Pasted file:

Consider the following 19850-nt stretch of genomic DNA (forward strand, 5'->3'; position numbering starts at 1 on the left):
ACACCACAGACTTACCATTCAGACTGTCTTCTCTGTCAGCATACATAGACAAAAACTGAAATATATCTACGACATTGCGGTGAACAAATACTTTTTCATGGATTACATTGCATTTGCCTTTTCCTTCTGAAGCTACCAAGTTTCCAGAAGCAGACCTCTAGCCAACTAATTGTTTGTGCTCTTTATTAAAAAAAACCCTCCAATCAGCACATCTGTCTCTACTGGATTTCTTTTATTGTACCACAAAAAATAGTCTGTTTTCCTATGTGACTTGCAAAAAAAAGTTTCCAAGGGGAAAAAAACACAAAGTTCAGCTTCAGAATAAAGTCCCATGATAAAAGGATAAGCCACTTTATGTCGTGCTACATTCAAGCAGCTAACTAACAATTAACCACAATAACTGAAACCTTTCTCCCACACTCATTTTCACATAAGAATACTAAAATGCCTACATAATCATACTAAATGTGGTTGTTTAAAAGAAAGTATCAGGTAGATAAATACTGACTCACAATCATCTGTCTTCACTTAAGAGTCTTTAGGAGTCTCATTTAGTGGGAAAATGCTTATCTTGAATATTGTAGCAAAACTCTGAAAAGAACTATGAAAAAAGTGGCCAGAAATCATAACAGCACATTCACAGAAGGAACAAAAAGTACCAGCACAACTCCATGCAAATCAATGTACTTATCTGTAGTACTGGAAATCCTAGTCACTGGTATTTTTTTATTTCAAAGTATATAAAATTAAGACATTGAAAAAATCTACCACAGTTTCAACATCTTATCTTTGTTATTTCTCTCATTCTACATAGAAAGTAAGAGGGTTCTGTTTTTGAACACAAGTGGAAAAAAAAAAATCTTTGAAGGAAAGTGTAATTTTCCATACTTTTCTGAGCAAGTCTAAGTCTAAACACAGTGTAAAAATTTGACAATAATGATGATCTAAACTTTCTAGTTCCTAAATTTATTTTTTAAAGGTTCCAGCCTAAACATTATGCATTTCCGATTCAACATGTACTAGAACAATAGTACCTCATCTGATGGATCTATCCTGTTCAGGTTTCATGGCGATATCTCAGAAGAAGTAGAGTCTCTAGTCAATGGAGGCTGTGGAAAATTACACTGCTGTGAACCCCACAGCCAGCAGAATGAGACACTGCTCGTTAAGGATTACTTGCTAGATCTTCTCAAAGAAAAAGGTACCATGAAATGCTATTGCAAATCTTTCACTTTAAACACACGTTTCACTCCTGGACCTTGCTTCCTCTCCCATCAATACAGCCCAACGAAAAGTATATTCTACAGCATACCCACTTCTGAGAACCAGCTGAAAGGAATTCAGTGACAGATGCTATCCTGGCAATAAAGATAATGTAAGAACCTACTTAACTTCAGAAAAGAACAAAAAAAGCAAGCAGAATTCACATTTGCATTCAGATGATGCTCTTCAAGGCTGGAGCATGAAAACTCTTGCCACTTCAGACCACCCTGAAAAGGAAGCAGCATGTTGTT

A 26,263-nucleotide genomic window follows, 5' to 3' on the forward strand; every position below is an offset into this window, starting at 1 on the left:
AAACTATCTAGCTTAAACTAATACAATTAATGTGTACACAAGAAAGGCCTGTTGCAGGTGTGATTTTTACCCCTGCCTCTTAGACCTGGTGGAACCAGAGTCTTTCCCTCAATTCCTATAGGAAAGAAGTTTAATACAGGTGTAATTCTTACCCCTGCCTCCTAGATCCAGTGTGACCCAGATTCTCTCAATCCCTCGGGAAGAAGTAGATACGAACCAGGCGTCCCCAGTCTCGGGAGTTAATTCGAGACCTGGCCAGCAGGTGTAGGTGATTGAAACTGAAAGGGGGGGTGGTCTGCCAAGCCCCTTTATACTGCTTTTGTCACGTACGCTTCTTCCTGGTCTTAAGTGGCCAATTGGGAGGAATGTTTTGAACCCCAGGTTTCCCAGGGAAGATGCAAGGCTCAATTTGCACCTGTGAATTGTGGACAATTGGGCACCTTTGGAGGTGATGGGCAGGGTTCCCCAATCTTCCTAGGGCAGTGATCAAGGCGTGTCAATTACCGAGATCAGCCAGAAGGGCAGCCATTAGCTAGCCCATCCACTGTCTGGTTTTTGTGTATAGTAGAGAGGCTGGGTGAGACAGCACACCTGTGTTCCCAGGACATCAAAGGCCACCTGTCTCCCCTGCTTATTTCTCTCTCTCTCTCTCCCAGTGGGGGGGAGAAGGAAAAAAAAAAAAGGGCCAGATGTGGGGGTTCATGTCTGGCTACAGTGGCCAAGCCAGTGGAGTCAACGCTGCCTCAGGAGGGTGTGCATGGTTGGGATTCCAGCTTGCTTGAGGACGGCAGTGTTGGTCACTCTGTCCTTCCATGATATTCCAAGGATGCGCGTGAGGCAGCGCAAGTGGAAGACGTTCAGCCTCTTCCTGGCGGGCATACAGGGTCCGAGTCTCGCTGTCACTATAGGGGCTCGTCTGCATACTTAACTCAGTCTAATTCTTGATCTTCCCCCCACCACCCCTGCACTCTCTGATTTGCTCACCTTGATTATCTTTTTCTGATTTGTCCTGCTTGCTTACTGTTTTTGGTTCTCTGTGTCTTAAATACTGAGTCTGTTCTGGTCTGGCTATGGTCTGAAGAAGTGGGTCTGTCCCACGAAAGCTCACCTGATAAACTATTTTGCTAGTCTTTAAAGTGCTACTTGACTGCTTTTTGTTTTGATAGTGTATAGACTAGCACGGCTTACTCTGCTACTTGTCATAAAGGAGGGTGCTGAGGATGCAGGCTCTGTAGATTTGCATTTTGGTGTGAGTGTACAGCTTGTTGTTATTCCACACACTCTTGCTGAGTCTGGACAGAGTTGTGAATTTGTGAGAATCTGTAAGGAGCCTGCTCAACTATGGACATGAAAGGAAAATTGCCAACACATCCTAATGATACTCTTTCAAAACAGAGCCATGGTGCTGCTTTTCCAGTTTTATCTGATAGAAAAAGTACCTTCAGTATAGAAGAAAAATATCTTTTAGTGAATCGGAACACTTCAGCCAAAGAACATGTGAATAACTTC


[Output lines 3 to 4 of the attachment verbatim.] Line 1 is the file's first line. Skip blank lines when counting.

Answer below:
A 26,263-nucleotide genomic window follows, 5' to 3' on the forward strand; every position below is an offset into this window, starting at 1 on the left:
AAACTATCTAGCTTAAACTAATACAATTAATGTGTACACAAGAAAGGCCTGTTGCAGGTGTGATTTTTACCCCTGCCTCTTAGACCTGGTGGAACCAGAGTCTTTCCCTCAATTCCTATAGGAAAGAAGTTTAATACAGGTGTAATTCTTACCCCTGCCTCCTAGATCCAGTGTGACCCAGATTCTCTCAATCCCTCGGGAAGAAGTAGATACGAACCAGGCGTCCCCAGTCTCGGGAGTTAATTCGAGACCTGGCCAGCAGGTGTAGGTGATTGAAACTGAAAGGGGGGGTGGTCTGCCAAGCCCCTTTATACTGCTTTTGTCACGTACGCTTCTTCCTGGTCTTAAGTGGCCAATTGGGAGGAATGTTTTGAACCCCAGGTTTCCCAGGGAAGATGCAAGGCTCAATTTGCACCTGTGAATTGTGGACAATTGGGCACCTTTGGAGGTGATGGGCAGGGTTCCCCAATCTTCCTAGGGCAGTGATCAAGGCGTGTCAATTACCGAGATCAGCCAGAAGGGCAGCCATTAGCTAGCCCATCCACTGTCTGGTTTTTGTGTATAGTAGAGAGGCTGGGTGAGACAGCACACCTGTGTTCCCAGGACATCAAAGGCCACCTGTCTCCCCTGCTTATTTCTCTCTCTCTCTCTCCCAGTGGGGGGGAGAAGGAAAAAAAAAAAAGGGCCAGATGTGGGGGTTCATGTCTGGCTACAGTGGCCAAGCCAGTGGAGTCAACGCTGCCTCAGGAGGGTGTGCATGGTTGGGATTCCAGCTTGCTTGAGGACGGCAGTGTTGGTCACTCTGTCCTTCCATGATATTCCAAGGATGCGCGTGAGGCAGCGCAAGTGGAAGACGTTCAGCCTCTTCCTGGCGGGCATACAGGGTCCGAGTCTCGCTGTCACTATAGGGGCTCGTCTGCATACTTAACTCAGTCTAATTCTTGATCTTCCCCCCACCACCCCTGCACTCTCTGATTTGCTCACCTTGATTATCTTTTTCTGATTTGTCCTGCTTGCTTACTGTTTTTGGTTCTCTGTGTCTTAAATACTGAGTCTGTTCTGGTCTGGCTATGGTCTGAAGAAGTGGGTCTGTCCCACGAAAGCTCACCTGATAAACTATTTTGCTAGTCTTTAAAGTGCTACTTGACTGCTTTTTGTTTTGATAGTGTATAGACTAGCACGGCTTACTCTGCTACTTGTCATAAAGGAGGGTGCTGAGGATGCAGGCTCTGTAGATTTGCATTTTGGTGTGAGTGTACAGCTTGTTGTTATTCCACACACTCTTGCTGAGTCTGGACAGAGTTGTGAATTTGTGAGAATCTGTAAGGAGCCTGCTCAACTATGGACATGAAAGGAAAATTGCCAACACATCCTAATGATACTCTTTCAAAACAGAGCCATGGTGCTGCTTTTCCAGTTTTATCTGATAGAAAAAGTACCTTCAGTATAGAAGAAAAATATCTTTTAGTGAATCGGAACACTTCAGCCAAAGAACATGTGAATAACTTC